Inherently I love electronic music which is melodic, hypnotic and has groove. The new Floating Points album I expect to be up there this year, Flying Lotus and his Brainfeeder label can do no wrong. I think also I’m more influenced by more global sounds.
In my day job I’ve been lucky enough to work with record labels from all over the world, labels like Soundway for example opened me up to lots of African Music from the 60’s, 70’s and 80’s, and over the past few years haven been introducing new artists from there and from South America. Anything DJ Koze does stands out also. I don’t really like to pick out favourite particularly, as I think a lot depends on mood, there’s stuff I’ll listen to obsessively and then not be in the mood for it for a while and then go back to it later in the year again.
In your local area are there any hotspots that you get inspiration from? Such as certain venues you like to check out, record shops to do some digging at or places you get to hear new music?
I moved to the countryside in the summer, so my environment has changed dramatically in comparison to living in London for the past 20 years. So it’s a very different kind of inspiration, peace, tranquility the landscape. It will be interesting to see how this influences the music I make from here on in. So far, I haven’t at any point missed London, so I get more of a kick out of being out and about in nature than I would say browsing in a record shop these days.
The first release on Fancy Human was a collaborative release with Lucatwana aka Robert King & Tom Coulling, does the idea of composing more joint releases ever come to the forefront of the label? Have you been involved in any other collab-projects?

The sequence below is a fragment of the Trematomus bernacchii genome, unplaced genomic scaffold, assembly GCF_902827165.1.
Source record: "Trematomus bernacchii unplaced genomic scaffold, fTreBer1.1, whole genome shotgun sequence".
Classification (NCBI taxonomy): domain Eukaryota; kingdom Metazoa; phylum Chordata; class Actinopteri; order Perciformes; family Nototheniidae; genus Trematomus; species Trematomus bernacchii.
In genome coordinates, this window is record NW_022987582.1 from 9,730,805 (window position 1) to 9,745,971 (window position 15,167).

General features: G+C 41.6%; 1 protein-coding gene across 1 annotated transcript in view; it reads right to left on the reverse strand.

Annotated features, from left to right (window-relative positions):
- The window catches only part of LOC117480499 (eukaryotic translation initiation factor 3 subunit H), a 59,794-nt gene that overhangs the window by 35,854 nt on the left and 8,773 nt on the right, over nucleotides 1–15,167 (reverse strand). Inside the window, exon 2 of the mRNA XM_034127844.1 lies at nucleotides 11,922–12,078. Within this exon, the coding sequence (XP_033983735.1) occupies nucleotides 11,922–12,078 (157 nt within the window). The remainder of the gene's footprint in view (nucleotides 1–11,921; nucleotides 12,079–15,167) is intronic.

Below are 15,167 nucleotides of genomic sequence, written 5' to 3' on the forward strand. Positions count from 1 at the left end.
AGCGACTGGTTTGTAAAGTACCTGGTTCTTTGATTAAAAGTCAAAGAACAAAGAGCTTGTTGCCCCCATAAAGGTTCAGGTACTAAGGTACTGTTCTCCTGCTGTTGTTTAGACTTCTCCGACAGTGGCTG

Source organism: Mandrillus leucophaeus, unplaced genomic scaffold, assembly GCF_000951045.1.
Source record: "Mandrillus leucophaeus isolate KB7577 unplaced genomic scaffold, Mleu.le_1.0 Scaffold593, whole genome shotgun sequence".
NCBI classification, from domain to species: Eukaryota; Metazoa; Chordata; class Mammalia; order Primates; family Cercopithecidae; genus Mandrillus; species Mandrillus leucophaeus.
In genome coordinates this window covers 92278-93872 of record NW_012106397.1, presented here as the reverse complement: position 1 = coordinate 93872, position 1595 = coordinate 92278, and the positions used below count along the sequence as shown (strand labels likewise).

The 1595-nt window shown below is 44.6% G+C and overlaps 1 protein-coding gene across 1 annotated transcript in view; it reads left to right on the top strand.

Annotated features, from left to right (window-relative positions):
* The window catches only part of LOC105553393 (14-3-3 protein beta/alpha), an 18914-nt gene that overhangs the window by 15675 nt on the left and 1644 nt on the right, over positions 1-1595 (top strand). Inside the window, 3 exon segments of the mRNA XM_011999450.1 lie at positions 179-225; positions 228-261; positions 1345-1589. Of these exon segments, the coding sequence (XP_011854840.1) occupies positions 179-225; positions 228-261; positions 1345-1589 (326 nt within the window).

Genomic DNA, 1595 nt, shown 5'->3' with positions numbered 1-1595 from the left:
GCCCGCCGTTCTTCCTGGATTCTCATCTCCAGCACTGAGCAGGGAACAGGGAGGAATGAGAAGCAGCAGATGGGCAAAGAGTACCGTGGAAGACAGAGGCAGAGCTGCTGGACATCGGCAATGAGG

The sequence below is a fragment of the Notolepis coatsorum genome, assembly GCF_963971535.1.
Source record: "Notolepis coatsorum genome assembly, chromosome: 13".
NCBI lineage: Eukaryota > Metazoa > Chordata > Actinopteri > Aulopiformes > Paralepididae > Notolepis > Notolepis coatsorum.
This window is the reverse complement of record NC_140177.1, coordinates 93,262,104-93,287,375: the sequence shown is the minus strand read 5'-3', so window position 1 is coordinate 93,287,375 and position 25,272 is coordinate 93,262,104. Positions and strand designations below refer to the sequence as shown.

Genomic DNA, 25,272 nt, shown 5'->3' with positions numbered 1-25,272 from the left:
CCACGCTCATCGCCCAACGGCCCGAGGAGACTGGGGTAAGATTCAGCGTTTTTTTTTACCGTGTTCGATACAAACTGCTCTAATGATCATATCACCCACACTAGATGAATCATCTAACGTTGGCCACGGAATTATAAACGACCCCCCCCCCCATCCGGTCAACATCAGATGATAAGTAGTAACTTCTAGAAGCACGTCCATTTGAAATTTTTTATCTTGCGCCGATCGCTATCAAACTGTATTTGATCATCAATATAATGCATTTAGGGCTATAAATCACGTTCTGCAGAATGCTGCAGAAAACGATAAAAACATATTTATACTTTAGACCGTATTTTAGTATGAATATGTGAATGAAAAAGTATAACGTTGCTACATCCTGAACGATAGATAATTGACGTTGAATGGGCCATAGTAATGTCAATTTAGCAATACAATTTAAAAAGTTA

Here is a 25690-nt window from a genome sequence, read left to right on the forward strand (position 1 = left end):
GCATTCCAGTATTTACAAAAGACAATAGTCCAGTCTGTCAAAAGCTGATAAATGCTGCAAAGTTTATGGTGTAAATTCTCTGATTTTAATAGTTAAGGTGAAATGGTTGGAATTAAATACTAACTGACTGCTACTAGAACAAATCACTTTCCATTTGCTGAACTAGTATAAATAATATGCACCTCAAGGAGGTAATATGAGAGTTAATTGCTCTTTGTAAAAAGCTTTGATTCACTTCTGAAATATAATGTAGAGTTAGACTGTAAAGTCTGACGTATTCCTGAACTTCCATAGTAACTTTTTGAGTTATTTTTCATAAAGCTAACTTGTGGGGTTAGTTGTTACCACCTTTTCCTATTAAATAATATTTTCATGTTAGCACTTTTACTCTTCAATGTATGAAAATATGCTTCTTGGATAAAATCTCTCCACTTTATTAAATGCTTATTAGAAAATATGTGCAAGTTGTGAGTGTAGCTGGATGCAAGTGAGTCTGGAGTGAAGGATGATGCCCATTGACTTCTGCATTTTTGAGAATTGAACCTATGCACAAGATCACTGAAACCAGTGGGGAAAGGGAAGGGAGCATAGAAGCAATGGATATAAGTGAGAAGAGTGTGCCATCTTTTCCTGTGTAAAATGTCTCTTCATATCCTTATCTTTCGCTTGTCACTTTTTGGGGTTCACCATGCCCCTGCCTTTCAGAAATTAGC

Tom and I did do a couple of tracks together which haven’t seen the light of day, so there was a kernel of an idea to do more together, but alas we are spread far and wide in terms of proximity to each other so in practical terms I don’t think collabs are on the agenda any time soon. But you never know, I tend to enjoy working a lone more, the idea of just sharing parts back and forth could be a way to bridge this.
What else do you having coming up in the near future? Should we be keeping an eye out for any specific tour dates, releases or any other projects you would like to mention?
At present, it’s a blank page, I didn’t really think beyond getting the album out. The main aim is just getting back to making new music. I don’t wish to repeat the sound of the album, but I really enjoyed making the album. It was more of a challenge than making straight up house tracks to release as singles, and I think that process and having a goal was quite inspiring. Since making the move out of London and having a child, I have been thinking a lot about what I would do next, and I think the idea of making another album and moving the sound on from the first make sense. I finished the album at the start of 2018 so it’s a long time since I had that in my mind in terms of what I wanted to make with ‘A Knack for Calamity’. I think my thoughts have moved on from there to another vibe, perhaps to a sound which is a little more dark, tripped out and hypnotic, we’ll see.
That’s really exciting to hear and we will definitely be keeping an eye out for your next project. Thanks again for catching up with us and we can’t wait to hear from you again soon!
Leigh Morgan’s ‘A Knack for Calamity’ on Fancy Human is out now.